First-time parents are only somewhat satisfied with their sex lives according to Penn State health researchers who checked in with parents regularly after their baby was born. And one factor that appears to be reducing their sexual satisfaction is mothers' stress as a new parent.
A survey of more than 216,000 adolescents from all 50 states indicates the number of teens with marijuana-related problems is declining. Similarly, the rates of marijuana use by young people are falling despite the fact more US states are legalizing or decriminalizing marijuana use and the number of adults using the drug has increased.
A long line of research links poverty and depression. Now a study by Duke University scientists unveils some of the biology of depression in high-risk adolescents whose families are socioeconomically disadvantaged. Published in Molecular Psychiatry, the study combines epigenetics, brain imaging and behavioral data over three years. The results are part of a growing body of work that may lead to biological predictors that could guide individualized strategies for preventing depression.
Certain life experiences can worsen the negative effects of dropping out of school, but some interventions and treatments can help change the odds for dropouts, a new study finds.
A study published today in Nicotine & Tobacco Research demonstrates in a carefully controlled series of studies that the self-administration of nicotine by rats suppresses body weight gain independent of food intake.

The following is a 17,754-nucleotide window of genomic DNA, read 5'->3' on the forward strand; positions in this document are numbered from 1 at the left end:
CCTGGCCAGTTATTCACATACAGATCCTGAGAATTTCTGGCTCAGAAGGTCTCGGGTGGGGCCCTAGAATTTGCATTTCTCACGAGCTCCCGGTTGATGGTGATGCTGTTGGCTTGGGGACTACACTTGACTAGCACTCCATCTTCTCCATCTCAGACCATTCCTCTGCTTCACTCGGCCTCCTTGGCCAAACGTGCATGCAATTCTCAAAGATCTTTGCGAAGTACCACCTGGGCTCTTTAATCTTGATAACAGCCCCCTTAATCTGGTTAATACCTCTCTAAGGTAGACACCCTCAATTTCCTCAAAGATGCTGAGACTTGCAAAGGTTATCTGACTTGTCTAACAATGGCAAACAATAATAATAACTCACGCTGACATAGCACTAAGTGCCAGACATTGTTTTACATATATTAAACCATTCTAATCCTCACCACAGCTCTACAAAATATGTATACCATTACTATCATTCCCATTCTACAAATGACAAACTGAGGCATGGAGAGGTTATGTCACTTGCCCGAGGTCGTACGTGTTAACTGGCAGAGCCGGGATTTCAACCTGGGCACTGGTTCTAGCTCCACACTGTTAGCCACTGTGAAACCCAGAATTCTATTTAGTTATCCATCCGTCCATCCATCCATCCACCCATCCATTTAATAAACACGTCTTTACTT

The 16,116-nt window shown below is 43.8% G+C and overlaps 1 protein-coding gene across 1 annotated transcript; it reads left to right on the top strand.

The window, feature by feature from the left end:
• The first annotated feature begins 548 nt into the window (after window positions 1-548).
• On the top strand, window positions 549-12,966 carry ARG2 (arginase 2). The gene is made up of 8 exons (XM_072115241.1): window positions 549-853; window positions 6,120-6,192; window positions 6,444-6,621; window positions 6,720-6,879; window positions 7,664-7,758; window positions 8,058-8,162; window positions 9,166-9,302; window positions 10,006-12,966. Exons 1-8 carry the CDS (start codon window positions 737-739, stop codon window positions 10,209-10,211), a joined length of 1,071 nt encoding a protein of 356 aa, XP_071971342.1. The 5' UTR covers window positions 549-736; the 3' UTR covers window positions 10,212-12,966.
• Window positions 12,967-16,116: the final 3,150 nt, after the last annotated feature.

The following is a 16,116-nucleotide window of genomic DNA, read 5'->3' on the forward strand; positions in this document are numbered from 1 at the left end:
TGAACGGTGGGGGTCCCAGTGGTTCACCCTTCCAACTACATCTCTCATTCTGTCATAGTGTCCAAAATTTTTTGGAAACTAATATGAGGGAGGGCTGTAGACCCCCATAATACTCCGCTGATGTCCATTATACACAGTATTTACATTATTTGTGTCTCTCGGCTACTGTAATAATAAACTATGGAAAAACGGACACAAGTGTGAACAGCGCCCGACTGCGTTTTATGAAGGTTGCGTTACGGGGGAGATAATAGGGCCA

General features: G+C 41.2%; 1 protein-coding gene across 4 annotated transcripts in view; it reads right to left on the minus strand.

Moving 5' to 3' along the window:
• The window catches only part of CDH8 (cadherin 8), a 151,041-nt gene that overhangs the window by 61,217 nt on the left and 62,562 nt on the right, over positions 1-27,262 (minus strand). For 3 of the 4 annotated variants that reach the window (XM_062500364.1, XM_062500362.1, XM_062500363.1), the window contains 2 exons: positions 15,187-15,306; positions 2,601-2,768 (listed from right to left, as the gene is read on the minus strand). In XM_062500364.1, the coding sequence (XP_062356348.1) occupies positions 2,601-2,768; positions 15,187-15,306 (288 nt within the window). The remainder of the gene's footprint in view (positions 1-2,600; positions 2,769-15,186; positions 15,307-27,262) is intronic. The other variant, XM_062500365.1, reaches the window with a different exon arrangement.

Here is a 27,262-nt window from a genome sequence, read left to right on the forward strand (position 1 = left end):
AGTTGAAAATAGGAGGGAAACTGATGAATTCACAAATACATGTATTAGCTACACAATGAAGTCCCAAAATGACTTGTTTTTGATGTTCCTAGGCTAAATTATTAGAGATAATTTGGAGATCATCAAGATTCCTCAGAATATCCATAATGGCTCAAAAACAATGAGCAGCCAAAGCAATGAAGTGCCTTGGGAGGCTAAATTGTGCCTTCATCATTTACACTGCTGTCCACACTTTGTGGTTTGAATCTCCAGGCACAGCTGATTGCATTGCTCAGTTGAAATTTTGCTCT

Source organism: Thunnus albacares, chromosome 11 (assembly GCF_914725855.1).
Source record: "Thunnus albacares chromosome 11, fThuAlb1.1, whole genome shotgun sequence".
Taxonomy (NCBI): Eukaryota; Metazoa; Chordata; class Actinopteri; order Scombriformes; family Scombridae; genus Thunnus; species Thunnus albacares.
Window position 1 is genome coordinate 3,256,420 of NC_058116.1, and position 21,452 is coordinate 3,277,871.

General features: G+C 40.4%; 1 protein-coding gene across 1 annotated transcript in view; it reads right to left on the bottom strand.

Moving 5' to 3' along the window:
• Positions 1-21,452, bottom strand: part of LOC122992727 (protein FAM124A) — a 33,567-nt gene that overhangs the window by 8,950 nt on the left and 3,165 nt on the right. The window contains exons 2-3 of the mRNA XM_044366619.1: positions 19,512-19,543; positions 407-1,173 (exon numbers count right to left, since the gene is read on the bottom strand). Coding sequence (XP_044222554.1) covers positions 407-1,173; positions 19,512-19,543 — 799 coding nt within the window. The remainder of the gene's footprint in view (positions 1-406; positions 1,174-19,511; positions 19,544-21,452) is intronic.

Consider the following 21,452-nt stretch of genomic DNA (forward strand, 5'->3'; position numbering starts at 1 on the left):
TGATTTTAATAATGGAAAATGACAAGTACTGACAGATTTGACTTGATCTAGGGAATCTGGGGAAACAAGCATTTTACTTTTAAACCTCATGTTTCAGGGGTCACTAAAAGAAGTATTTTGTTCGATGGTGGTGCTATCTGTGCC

New research led by SUNY Downstate Medical Center shows that mice devoid of PKMzeta, a molecule previously identified by SUNY Downstate scientists as essential to memory formation and storage, recruit a closely related molecule, PKCiota/lambda, to make up for the missing PKMzeta.
A team of scientists has identified the existence of a back-up plan for memory storage, which comes into play when the molecular mechanism of primary long-term memory storage fails.
A study from the Department of Population Health at NYULMC and New York University's Center for Drug Use and HIV Research, led by Scheidell, is the first to examine the association between borderline personality disorder (BPD) and the risk for HIV and other STIs in an adult male criminal justice population.
A small brain structure plays a central role in the many decisions like this we make each day. But it has not been clear how a limited number of neurons in this small part of the brain can support an unlimited number of choices. Now, studying how macaque monkeys choose between juice drinks, researchers at Washington University School of Medicine in St. Louis have found that the neurons can re-map to make different decisions when circumstances change.
With opioid addiction and prescription drug abuse considered one of the biggest public health threats of our time in the US, many are asking why so many Americans are struggling with addiction to illegal drugs and prescription medications. New research suggests that chronic pain may be part of the answer.